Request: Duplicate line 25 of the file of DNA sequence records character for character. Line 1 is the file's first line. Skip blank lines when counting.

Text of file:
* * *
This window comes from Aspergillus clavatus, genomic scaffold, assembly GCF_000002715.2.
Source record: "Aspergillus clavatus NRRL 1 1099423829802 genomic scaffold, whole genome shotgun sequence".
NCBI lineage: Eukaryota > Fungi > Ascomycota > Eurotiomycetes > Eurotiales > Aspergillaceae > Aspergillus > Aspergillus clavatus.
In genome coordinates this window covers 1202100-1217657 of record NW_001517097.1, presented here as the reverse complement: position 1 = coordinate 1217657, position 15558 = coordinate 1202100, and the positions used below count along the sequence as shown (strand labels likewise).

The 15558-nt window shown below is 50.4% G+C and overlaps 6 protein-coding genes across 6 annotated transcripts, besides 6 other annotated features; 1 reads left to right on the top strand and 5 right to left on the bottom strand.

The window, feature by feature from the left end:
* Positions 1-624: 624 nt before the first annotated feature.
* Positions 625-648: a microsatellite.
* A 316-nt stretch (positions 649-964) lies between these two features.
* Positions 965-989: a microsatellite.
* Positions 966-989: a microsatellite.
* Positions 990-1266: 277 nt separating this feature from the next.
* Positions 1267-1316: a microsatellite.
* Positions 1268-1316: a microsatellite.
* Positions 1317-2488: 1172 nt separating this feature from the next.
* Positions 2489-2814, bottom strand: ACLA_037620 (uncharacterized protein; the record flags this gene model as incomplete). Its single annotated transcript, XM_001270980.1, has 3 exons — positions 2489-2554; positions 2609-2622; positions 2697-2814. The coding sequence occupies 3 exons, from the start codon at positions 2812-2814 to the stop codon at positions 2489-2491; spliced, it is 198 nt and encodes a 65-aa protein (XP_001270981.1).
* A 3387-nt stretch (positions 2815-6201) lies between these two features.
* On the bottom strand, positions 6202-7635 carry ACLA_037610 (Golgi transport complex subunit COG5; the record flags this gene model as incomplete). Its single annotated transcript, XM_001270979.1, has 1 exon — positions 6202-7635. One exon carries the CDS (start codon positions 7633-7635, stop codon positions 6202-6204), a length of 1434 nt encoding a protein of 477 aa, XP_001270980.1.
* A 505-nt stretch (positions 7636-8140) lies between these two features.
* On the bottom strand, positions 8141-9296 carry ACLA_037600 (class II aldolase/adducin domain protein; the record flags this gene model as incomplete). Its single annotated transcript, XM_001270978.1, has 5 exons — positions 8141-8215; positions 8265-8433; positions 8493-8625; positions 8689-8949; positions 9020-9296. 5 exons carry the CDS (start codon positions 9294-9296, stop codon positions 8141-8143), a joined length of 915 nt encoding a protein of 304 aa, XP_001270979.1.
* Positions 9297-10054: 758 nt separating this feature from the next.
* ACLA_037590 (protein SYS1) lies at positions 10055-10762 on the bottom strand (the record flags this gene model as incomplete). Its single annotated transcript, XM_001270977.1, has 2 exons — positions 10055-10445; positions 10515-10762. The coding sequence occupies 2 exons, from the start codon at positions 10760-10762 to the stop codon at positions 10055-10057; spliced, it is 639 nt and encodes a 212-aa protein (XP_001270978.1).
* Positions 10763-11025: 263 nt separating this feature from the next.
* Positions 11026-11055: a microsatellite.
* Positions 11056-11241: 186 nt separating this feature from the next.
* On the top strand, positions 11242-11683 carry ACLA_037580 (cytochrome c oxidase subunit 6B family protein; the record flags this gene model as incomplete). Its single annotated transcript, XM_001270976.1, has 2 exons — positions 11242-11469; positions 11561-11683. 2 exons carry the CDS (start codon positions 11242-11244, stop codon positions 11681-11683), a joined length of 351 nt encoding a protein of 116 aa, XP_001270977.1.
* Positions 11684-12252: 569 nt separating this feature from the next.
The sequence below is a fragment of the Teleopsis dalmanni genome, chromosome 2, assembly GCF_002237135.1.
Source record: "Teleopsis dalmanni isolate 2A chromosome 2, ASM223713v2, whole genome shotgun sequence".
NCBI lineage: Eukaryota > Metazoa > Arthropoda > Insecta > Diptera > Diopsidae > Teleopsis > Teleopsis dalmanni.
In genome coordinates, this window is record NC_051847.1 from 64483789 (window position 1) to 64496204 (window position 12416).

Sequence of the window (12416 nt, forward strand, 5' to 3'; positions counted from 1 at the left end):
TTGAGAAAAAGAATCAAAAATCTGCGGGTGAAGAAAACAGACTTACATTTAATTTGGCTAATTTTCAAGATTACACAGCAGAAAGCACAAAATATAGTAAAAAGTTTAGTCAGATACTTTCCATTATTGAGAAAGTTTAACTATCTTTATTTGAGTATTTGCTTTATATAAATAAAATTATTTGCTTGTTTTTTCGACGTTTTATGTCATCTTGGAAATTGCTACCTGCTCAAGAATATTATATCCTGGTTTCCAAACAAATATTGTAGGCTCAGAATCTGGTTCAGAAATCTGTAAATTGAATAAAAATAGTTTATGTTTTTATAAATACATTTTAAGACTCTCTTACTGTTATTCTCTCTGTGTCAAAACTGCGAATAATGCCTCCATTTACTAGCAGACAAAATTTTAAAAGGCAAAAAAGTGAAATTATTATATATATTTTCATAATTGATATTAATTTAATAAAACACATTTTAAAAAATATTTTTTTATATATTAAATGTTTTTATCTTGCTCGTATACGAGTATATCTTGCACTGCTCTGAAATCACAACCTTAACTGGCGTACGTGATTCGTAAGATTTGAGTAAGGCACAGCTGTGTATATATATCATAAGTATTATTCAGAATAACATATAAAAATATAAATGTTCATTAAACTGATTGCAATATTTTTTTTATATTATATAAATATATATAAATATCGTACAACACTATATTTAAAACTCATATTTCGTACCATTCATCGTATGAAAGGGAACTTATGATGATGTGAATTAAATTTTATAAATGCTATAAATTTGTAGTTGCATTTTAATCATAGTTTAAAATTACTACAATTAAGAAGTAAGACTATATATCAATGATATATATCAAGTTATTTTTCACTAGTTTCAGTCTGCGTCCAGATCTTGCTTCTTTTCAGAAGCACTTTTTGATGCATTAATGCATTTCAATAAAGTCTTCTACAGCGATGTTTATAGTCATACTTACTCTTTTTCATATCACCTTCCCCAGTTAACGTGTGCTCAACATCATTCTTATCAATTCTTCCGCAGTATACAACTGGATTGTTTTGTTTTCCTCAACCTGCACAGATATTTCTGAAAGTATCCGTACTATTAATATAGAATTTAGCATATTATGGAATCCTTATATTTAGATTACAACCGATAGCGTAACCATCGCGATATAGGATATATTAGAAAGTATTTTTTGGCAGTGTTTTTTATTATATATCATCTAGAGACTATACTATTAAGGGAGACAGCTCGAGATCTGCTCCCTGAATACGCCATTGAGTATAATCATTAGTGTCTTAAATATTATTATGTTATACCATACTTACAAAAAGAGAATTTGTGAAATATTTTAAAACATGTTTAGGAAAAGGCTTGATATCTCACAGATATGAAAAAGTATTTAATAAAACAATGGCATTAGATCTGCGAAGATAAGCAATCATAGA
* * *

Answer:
* Positions 11056-11241: 186 nt separating this feature from the next.